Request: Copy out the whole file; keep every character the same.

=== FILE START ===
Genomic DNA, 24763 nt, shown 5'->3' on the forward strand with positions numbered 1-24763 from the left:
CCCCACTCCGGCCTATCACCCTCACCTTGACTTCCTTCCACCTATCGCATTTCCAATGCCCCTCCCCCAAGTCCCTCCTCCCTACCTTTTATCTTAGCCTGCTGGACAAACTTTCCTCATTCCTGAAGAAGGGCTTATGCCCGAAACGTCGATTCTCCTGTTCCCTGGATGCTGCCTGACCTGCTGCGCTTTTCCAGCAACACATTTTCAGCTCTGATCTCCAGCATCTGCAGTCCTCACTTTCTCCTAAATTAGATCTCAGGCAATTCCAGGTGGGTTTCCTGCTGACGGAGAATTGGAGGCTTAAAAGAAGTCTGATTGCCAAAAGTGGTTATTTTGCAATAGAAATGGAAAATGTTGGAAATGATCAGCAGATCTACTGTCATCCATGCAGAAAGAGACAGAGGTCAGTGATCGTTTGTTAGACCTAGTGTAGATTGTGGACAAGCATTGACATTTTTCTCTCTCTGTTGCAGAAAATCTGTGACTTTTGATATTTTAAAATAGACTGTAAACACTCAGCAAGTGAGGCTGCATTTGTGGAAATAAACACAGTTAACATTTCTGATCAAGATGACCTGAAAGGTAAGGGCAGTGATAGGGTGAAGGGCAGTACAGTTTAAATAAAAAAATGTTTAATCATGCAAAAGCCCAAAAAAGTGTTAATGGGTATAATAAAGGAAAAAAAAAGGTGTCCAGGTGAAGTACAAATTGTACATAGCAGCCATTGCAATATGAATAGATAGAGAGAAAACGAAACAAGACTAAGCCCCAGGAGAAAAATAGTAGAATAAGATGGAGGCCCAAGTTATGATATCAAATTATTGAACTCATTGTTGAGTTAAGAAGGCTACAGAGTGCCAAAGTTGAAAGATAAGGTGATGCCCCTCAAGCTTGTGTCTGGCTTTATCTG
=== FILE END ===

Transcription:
Genomic DNA, 24763 nt, shown 5'->3' on the forward strand with positions numbered 1-24763 from the left:
CCCCACTCCGGCCTATCACCCTCACCTTGACTTCCTTCCACCTATCGCATTTCCAATGCCCCTCCCCCAAGTCCCTCCTCCCTACCTTTTATCTTAGCCTGCTGGACAAACTTTCCTCATTCCTGAAGAAGGGCTTATGCCCGAAACGTCGATTCTCCTGTTCCCTGGATGCTGCCTGACCTGCTGCGCTTTTCCAGCAACACATTTTCAGCTCTGATCTCCAGCATCTGCAGTCCTCACTTTCTCCTAAATTAGATCTCAGGCAATTCCAGGTGGGTTTCCTGCTGACGGAGAATTGGAGGCTTAAAAGAAGTCTGATTGCCAAAAGTGGTTATTTTGCAATAGAAATGGAAAATGTTGGAAATGATCAGCAGATCTACTGTCATCCATGCAGAAAGAGACAGAGGTCAGTGATCGTTTGTTAGACCTAGTGTAGATTGTGGACAAGCATTGACATTTTTCTCTCTCTGTTGCAGAAAATCTGTGACTTTTGATATTTTAAAATAGACTGTAAACACTCAGCAAGTGAGGCTGCATTTGTGGAAATAAACACAGTTAACATTTCTGATCAAGATGACCTGAAAGGTAAGGGCAGTGATAGGGTGAAGGGCAGTACAGTTTAAATAAAAAAATGTTTAATCATGCAAAAGCCCAAAAAAGTGTTAATGGGTATAATAAAGGAAAAAAAAAGGTGTCCAGGTGAAGTACAAATTGTACATAGCAGCCATTGCAATATGAATAGATAGAGAGAAAACGAAACAAGACTAAGCCCCAGGAGAAAAATAGTAGAATAAGATGGAGGCCCAAGTTATGATATCAAATTATTGAACTCATTGTTGAGTTAAGAAGGCTACAGAGTGCCAAAGTTGAAAGATAAGGTGATGCCCCTCAAGCTTGTGTCTGGCTTTATCTG